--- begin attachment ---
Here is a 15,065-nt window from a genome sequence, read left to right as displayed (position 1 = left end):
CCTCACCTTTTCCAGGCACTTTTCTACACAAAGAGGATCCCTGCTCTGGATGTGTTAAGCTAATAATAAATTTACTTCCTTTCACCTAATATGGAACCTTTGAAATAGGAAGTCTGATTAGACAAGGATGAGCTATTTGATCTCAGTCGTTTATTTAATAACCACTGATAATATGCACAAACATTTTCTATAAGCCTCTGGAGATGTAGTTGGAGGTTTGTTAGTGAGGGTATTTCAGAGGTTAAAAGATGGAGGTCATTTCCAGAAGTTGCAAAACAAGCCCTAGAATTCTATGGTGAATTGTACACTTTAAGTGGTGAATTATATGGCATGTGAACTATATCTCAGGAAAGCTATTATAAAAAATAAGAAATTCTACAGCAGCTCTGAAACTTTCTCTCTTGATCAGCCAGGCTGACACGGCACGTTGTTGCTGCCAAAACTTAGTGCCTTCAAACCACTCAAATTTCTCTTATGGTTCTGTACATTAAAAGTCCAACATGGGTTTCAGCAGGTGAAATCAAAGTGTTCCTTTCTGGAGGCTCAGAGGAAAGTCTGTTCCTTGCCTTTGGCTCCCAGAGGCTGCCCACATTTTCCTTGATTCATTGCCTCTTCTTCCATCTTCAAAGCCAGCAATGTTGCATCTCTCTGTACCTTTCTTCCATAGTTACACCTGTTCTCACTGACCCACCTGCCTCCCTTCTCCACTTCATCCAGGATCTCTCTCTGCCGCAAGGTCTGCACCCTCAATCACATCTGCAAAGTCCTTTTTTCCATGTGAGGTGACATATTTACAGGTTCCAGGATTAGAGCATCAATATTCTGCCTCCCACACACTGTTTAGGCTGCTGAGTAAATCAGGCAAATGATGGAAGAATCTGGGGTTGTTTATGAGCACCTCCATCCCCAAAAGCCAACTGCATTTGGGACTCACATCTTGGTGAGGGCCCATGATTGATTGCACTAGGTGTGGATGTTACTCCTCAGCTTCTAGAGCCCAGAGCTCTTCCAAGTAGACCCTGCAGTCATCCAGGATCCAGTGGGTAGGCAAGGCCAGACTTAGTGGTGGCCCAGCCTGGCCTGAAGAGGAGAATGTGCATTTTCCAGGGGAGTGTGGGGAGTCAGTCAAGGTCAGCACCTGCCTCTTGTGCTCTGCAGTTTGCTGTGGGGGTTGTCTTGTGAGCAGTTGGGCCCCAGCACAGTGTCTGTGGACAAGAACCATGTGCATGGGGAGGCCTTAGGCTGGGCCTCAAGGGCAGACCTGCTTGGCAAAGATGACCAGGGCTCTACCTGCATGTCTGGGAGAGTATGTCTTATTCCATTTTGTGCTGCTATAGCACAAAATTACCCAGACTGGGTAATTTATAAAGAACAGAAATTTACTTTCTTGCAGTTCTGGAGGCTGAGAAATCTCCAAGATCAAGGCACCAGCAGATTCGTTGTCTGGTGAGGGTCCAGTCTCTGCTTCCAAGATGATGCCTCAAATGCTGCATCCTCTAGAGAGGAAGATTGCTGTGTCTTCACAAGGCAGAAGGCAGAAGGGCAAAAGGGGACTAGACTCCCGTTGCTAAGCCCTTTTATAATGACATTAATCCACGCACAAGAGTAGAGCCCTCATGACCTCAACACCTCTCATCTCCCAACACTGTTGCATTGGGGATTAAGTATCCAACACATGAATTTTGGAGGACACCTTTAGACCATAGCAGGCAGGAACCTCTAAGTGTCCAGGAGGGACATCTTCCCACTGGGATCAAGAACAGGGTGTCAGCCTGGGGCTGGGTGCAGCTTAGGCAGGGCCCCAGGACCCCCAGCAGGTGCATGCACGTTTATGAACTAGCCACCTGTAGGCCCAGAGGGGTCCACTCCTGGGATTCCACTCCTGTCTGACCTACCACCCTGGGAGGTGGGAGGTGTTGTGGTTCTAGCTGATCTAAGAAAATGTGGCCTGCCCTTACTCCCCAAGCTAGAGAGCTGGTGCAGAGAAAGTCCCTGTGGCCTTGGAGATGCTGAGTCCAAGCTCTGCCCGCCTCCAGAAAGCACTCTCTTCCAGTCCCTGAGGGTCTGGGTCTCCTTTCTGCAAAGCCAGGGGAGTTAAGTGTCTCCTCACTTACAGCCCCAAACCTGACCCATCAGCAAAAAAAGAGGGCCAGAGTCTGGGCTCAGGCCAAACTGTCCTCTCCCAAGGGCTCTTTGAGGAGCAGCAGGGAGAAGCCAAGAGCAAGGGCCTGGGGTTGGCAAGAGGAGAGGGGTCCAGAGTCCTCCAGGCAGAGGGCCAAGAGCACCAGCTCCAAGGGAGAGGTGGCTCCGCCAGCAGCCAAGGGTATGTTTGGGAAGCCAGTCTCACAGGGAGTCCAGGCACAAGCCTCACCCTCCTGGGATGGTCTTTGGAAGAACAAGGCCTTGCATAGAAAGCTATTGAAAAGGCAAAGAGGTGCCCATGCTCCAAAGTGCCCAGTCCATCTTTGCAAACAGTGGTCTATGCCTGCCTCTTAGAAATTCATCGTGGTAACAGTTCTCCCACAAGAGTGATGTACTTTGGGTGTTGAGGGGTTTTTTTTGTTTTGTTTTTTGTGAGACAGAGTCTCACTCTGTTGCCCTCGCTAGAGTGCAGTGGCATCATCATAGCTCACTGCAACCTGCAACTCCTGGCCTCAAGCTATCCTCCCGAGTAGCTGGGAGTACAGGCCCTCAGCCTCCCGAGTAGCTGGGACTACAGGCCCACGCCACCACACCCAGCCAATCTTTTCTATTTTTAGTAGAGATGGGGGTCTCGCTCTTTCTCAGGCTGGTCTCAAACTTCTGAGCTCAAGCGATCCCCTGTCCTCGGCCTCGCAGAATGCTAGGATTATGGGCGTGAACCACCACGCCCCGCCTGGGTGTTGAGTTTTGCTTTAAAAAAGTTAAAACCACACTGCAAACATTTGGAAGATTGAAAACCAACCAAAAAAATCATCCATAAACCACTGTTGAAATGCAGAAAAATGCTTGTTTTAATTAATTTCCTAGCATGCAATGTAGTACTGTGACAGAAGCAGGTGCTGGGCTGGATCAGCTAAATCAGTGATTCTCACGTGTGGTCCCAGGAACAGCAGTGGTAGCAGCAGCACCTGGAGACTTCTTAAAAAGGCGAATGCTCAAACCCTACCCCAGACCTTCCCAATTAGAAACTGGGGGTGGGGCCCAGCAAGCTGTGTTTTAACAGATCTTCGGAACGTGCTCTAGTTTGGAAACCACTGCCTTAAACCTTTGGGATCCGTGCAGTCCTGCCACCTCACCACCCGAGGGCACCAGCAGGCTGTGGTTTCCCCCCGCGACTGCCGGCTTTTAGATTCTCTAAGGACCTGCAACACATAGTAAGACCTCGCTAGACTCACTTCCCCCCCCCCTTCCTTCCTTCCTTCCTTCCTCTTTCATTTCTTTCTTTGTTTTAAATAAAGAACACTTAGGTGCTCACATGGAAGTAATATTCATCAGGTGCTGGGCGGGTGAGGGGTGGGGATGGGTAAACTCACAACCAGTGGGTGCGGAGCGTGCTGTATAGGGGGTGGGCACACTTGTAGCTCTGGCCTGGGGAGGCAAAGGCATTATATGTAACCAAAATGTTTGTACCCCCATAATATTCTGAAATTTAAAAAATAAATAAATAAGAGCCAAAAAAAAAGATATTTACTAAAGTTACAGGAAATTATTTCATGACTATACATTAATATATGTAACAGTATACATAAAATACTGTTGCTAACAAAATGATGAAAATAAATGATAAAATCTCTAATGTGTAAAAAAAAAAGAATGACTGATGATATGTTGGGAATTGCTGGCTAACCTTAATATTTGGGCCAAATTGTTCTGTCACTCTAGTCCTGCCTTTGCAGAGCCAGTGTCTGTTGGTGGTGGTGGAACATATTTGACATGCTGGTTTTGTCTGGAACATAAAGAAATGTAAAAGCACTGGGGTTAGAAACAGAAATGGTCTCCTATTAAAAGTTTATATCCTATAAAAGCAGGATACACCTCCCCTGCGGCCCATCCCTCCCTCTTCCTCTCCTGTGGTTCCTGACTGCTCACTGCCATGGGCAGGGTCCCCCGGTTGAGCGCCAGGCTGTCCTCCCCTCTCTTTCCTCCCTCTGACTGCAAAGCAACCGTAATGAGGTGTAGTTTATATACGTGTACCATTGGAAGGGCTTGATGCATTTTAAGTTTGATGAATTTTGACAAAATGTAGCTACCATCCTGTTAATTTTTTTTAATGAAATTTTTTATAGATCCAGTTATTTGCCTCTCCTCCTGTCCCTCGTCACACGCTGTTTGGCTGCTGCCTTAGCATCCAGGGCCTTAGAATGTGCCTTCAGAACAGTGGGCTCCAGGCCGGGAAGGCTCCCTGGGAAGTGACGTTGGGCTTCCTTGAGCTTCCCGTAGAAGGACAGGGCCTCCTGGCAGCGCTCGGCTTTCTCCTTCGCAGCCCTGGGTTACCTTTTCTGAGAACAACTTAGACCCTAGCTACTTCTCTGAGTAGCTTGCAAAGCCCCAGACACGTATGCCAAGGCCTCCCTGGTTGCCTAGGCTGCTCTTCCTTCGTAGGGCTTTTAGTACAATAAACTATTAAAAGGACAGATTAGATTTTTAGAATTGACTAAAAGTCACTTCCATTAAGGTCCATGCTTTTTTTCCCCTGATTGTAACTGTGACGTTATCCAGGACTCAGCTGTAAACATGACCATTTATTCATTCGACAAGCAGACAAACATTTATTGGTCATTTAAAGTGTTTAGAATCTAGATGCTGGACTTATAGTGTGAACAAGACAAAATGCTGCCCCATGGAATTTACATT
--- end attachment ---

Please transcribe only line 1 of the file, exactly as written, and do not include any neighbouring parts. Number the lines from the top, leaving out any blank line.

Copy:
Here is a 15,065-nt window from a genome sequence, read left to right as displayed (position 1 = left end):